Palestinian officials hoping to use Sheikh Jarrah project as stepping stone for other J'lem issues.
By KHALED ABU TOAMEHPublished: JULY 20, 2009 01:15Advertisement
The Palestinian Authority is hoping that the intervention of the US State Department with Israel to halt a construction project in Jerusalem's Sheikh Jarrah neighborhood would be the first step toward taking action against new homes in Jewish neighborhoods established in the parts of the city annexed after 1967.
"There is no difference between a settlement in the West Bank and a so-called neighborhood in east Jerusalem," said Hatem Abdel Qader, who until recently served as PA minister for Jerusalem affairs. "In both cases we are talking about territories that were occupied in the 1967 war."
The Palestinian Authority, which has never recognized Israel's annexation of the Old City and the Arab villages of Jerusalem after the Six Day War, continues to refer to neighborhoods like French Hill, Ramot, Gilo, Armon Hanatziv and Pisgat Ze'ev as "settlements."
Some PA officials have even been talking about the need to evacuate the "Jerusalem settlements" as part of a final peace treaty between the Palestinians and Israel. There is no difference between Ma'aleh Adumim and Gilo, they emphasize.
Despite this stance, the PA has almost never demanded that Israel refrain from building new homes in Jewish neighborhoods like French Hill and Pisgat Ze'ev.
Instead, the PA has focused its efforts on trying to prevent Jewish groups from purchasing more land or buildings in Arab neighborhoods in the city such as Silwan, the Muslim Quarter, Wadi Joz and Sheikh Jarrah. These efforts, needless to say, have thus far ended in little success.
During the era of former US president George W. Bush, the Palestinians rarely complained about construction projects in the eastern sector of Jerusalem.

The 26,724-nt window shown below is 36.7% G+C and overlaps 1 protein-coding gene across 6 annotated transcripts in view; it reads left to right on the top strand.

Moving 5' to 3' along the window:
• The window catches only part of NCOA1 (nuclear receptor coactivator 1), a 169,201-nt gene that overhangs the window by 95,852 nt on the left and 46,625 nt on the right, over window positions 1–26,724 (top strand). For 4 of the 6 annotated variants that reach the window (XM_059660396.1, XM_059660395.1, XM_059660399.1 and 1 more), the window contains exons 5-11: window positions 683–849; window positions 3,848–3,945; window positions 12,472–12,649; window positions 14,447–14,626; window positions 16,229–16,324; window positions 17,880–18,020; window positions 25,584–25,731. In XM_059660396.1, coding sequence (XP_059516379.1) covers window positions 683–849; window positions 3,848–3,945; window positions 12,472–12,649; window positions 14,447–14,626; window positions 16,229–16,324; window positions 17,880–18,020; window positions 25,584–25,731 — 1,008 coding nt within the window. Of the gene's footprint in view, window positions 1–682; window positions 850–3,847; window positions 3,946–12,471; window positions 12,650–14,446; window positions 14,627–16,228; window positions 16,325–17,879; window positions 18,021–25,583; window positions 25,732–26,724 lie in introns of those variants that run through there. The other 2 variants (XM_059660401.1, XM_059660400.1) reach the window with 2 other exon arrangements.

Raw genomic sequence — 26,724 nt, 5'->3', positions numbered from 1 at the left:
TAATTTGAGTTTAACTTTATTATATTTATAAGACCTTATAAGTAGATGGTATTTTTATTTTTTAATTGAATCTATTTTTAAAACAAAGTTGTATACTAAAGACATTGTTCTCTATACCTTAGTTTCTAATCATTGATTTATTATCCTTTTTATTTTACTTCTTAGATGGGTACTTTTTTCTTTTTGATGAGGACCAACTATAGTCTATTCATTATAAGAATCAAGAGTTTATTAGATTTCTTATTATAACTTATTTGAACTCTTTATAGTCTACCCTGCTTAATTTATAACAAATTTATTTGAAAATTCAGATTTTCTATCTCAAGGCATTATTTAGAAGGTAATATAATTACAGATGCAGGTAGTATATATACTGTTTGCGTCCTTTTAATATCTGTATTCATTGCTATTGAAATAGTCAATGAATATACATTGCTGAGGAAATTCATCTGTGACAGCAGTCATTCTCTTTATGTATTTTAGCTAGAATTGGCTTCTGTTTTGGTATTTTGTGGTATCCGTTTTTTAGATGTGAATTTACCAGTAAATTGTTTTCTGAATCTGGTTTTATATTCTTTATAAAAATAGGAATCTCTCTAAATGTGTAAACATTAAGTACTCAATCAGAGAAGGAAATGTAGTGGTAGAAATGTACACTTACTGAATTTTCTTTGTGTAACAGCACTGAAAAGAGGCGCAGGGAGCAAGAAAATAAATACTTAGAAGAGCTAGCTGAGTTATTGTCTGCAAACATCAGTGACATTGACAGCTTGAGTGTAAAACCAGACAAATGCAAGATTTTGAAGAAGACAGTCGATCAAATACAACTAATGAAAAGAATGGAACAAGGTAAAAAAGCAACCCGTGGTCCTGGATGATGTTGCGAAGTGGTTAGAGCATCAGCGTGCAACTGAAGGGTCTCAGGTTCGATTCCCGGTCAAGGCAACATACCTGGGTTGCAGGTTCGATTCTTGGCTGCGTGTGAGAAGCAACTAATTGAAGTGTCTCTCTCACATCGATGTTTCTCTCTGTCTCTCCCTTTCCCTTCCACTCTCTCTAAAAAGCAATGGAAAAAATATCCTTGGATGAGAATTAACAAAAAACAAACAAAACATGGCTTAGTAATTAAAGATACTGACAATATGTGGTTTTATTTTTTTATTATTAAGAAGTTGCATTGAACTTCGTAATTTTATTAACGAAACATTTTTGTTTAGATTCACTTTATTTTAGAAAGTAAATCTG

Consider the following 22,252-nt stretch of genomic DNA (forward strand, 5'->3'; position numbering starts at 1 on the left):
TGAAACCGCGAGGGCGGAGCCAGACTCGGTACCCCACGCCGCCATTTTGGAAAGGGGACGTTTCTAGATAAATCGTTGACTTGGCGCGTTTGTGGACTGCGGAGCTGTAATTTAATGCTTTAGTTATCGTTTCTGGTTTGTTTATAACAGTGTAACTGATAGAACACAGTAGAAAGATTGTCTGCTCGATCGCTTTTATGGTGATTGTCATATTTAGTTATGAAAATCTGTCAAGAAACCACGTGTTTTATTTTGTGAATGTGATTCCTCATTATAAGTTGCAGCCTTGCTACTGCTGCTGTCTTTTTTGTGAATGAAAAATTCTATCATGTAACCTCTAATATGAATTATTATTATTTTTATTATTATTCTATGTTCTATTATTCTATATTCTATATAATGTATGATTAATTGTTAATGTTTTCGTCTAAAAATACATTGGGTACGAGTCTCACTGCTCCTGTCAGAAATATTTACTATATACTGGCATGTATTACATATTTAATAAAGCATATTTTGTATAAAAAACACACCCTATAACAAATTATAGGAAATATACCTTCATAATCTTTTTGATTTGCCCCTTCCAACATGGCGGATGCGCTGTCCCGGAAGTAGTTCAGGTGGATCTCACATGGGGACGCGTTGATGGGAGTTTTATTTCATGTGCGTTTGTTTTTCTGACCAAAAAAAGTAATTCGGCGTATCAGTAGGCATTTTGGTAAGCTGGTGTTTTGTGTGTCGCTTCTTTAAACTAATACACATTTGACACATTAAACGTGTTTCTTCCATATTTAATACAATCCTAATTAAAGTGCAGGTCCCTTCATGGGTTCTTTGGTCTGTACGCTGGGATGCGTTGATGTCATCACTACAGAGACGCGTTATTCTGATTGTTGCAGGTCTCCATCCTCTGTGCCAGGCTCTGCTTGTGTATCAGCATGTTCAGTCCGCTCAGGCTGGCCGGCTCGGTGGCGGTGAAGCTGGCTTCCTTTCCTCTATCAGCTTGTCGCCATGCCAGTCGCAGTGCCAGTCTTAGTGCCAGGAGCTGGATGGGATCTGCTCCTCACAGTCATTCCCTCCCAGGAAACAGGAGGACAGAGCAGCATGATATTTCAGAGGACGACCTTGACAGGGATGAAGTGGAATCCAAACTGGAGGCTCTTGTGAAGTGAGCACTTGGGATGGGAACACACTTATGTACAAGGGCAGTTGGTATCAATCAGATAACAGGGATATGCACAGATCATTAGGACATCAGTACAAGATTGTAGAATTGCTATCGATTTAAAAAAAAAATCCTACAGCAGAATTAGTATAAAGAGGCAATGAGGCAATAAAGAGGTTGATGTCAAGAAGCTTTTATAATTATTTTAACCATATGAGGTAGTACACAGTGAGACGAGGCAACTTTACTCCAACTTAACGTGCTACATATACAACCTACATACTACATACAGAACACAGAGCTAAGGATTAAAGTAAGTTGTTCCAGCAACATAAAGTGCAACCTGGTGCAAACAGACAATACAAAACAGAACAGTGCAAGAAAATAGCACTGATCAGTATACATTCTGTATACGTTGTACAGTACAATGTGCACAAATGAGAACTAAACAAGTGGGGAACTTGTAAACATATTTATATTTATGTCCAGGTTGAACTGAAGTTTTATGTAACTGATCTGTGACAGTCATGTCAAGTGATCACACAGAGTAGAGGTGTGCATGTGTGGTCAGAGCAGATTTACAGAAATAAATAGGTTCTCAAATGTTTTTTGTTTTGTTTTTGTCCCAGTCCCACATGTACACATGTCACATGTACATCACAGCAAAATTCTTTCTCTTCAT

So why the PA's sudden appeal to the new US administration to stop the construction project in Sheikh Jarrah?
There are probably two reasons.
First, the row between the Obama administration and Prime Minister Binyamin Netanyahu's government over construction in Jewish settlements in the West Bank is seen by the PA leadership in Ramallah as a "positive development." Since Obama appears to share this leadership's view that the settlements are the major obstacle to peace in the Middle East, why not demand that he also halt the construction of new "settlements" in Jerusalem?
"Why not try? It might work," remarked a PA official in Ramallah.
Second, the PA has recently come under strong criticism for "neglecting" the affairs of Jerusalem. Abdel Qader, the former PA minister, resigned after he discovered that the PA wasn't even prepared to give him a budget to buy office furniture for the Ministry of Jerusalem Affairs.
The PA government of Salaam Fayad has also been attacked for failing to invest in Jerusalem's Arab neighborhoods.
By demanding that Israel stop the Sheikh Jarrah project, Fayad's government is seeking to send a message to the Palestinians that, contrary to the widely held perception, the PA has not abandoned Jerusalem.
To further reassure the Palestinians, Fayad over the weekend appointed himself as minister for Jerusalem Affairs and announced that his government would be investing tens of millions of dollars in the city.
Jerusalem, he said, is a "top national priority for the Palestinians and that's how we are dealing with it. We will give financial aid to many institutions and organizations in the city."
The way Fayad and many Palestinians see it is that Israel is seeking to create irreversible facts on the ground in Jerusalem before the beginning of final-status talks on the future of the city.
"These attempts [by Israel] will fail and east Jerusalem will become the eternal capital of our Palestinian state," Fayad said, calling for an end to settlement construction in all the Palestinian territories, "including Jerusalem and its surroundings."
var cont = `Sign up for The Jerusalem Post Premium Plus for just $5
Upgrade your reading experience with an ad-free environment and exclusive content